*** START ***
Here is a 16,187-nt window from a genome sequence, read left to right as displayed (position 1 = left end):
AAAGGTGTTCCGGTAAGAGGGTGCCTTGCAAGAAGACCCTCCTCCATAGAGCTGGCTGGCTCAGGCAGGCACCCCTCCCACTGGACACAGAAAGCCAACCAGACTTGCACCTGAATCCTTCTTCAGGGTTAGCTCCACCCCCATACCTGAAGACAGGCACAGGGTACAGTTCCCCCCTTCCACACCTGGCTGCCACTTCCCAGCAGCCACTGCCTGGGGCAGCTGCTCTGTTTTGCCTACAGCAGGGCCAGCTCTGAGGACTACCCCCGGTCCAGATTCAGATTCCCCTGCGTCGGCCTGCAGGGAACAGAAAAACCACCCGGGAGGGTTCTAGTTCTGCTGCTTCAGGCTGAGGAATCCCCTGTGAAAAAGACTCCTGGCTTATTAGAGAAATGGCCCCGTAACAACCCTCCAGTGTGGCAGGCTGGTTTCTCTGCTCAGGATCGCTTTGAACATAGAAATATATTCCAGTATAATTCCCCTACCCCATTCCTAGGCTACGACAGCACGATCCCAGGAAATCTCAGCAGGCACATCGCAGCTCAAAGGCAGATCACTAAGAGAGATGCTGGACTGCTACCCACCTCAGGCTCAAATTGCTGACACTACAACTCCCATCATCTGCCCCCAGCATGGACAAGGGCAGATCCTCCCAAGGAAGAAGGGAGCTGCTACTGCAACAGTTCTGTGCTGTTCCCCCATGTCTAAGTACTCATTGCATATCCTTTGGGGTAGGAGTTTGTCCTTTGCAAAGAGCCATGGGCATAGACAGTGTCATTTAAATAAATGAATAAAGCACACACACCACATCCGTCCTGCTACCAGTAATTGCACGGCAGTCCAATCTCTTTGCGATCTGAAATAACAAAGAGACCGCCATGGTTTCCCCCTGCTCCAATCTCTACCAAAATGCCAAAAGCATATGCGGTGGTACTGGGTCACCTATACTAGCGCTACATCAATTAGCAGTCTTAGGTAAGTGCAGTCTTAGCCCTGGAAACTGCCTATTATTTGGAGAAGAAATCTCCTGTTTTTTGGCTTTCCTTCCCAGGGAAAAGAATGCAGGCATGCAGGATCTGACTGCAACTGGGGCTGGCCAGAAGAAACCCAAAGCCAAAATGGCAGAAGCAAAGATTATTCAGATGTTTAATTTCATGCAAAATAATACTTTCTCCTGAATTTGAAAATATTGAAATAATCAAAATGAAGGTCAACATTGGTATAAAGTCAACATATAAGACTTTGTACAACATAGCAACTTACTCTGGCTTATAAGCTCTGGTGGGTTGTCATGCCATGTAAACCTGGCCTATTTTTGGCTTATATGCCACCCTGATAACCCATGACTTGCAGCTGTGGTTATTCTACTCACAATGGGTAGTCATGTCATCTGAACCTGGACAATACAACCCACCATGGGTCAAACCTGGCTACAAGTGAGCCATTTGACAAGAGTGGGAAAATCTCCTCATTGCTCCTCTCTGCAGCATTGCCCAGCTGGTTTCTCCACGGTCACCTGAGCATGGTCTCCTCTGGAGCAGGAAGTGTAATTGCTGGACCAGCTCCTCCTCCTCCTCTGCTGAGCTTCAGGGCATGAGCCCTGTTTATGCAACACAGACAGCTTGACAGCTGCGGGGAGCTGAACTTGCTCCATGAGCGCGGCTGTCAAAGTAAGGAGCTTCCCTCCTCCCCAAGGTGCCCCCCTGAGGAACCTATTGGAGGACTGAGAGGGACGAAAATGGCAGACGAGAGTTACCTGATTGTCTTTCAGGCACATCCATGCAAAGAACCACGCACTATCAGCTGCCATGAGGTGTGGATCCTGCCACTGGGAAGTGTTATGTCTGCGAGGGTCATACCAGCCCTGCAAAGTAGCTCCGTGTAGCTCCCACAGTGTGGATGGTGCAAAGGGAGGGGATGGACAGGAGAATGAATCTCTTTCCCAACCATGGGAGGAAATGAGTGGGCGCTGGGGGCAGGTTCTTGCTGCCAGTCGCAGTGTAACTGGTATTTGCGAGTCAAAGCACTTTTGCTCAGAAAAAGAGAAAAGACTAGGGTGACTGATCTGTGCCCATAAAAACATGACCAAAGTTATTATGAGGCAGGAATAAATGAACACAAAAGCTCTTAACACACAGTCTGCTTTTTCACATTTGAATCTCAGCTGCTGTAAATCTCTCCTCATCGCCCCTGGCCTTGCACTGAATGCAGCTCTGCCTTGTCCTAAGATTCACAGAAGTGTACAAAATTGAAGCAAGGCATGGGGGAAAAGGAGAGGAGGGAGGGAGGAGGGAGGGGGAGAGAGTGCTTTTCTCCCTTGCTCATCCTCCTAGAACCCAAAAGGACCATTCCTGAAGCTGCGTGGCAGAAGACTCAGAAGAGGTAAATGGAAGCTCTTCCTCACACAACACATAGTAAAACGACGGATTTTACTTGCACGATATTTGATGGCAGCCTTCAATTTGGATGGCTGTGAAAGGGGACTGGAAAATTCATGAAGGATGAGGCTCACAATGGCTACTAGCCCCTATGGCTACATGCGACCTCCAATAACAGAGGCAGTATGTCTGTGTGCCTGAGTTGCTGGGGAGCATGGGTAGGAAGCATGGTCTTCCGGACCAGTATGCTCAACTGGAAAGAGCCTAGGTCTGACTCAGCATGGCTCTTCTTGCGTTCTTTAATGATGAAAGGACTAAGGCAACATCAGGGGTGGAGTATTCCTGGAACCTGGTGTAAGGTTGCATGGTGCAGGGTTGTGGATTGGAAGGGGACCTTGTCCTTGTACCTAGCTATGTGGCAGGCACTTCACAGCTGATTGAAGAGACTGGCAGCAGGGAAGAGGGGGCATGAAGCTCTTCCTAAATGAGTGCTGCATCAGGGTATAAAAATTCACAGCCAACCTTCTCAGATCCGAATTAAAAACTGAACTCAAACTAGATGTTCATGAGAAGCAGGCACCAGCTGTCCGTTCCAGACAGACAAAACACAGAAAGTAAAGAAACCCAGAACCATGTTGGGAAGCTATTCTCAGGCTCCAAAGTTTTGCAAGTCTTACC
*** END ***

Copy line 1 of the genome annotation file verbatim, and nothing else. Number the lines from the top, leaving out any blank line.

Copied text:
Here is a 16,187-nt window from a genome sequence, read left to right as displayed (position 1 = left end):